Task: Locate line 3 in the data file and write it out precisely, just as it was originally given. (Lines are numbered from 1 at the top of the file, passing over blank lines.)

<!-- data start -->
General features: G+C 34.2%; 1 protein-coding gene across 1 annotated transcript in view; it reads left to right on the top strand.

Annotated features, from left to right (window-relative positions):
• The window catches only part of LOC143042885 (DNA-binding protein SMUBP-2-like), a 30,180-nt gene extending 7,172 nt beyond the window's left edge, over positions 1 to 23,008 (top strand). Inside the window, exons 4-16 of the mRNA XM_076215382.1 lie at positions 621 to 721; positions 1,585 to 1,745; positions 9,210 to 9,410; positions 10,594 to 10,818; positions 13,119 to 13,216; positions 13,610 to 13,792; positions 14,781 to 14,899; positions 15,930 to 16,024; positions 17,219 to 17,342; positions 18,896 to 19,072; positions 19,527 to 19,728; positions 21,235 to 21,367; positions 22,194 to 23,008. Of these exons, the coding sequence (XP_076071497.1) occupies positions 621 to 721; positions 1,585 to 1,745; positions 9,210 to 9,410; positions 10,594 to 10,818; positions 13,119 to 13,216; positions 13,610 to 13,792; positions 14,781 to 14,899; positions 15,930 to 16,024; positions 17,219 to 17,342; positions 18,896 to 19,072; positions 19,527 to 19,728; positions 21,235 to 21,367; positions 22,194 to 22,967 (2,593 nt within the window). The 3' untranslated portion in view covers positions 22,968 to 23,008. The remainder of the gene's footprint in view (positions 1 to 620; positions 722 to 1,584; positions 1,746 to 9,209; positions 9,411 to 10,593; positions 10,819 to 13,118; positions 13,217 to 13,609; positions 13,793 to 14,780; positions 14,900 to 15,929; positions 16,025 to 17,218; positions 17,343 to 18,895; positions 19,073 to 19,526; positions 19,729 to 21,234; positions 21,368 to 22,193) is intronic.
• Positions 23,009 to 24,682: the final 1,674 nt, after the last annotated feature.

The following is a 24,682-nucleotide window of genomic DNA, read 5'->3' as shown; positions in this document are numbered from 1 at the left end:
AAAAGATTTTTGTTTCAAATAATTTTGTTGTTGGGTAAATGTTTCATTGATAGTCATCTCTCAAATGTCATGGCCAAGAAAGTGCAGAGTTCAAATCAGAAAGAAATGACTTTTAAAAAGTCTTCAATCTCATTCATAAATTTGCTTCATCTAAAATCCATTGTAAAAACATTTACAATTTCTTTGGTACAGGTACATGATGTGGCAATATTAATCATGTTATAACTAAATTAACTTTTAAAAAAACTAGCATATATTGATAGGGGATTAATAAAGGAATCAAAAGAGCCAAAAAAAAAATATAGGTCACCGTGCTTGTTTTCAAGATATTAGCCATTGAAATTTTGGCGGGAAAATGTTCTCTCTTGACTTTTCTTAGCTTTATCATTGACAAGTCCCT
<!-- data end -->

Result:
• The window catches only part of LOC143042885 (DNA-binding protein SMUBP-2-like), a 30,180-nt gene extending 7,172 nt beyond the window's left edge, over positions 1 to 23,008 (top strand). Inside the window, exons 4-16 of the mRNA XM_076215382.1 lie at positions 621 to 721; positions 1,585 to 1,745; positions 9,210 to 9,410; positions 10,594 to 10,818; positions 13,119 to 13,216; positions 13,610 to 13,792; positions 14,781 to 14,899; positions 15,930 to 16,024; positions 17,219 to 17,342; positions 18,896 to 19,072; positions 19,527 to 19,728; positions 21,235 to 21,367; positions 22,194 to 23,008. Of these exons, the coding sequence (XP_076071497.1) occupies positions 621 to 721; positions 1,585 to 1,745; positions 9,210 to 9,410; positions 10,594 to 10,818; positions 13,119 to 13,216; positions 13,610 to 13,792; positions 14,781 to 14,899; positions 15,930 to 16,024; positions 17,219 to 17,342; positions 18,896 to 19,072; positions 19,527 to 19,728; positions 21,235 to 21,367; positions 22,194 to 22,967 (2,593 nt within the window). The 3' untranslated portion in view covers positions 22,968 to 23,008. The remainder of the gene's footprint in view (positions 1 to 620; positions 722 to 1,584; positions 1,746 to 9,209; positions 9,411 to 10,593; positions 10,819 to 13,118; positions 13,217 to 13,609; positions 13,793 to 14,780; positions 14,900 to 15,929; positions 16,025 to 17,218; positions 17,343 to 18,895; positions 19,073 to 19,526; positions 19,729 to 21,234; positions 21,368 to 22,193) is intronic.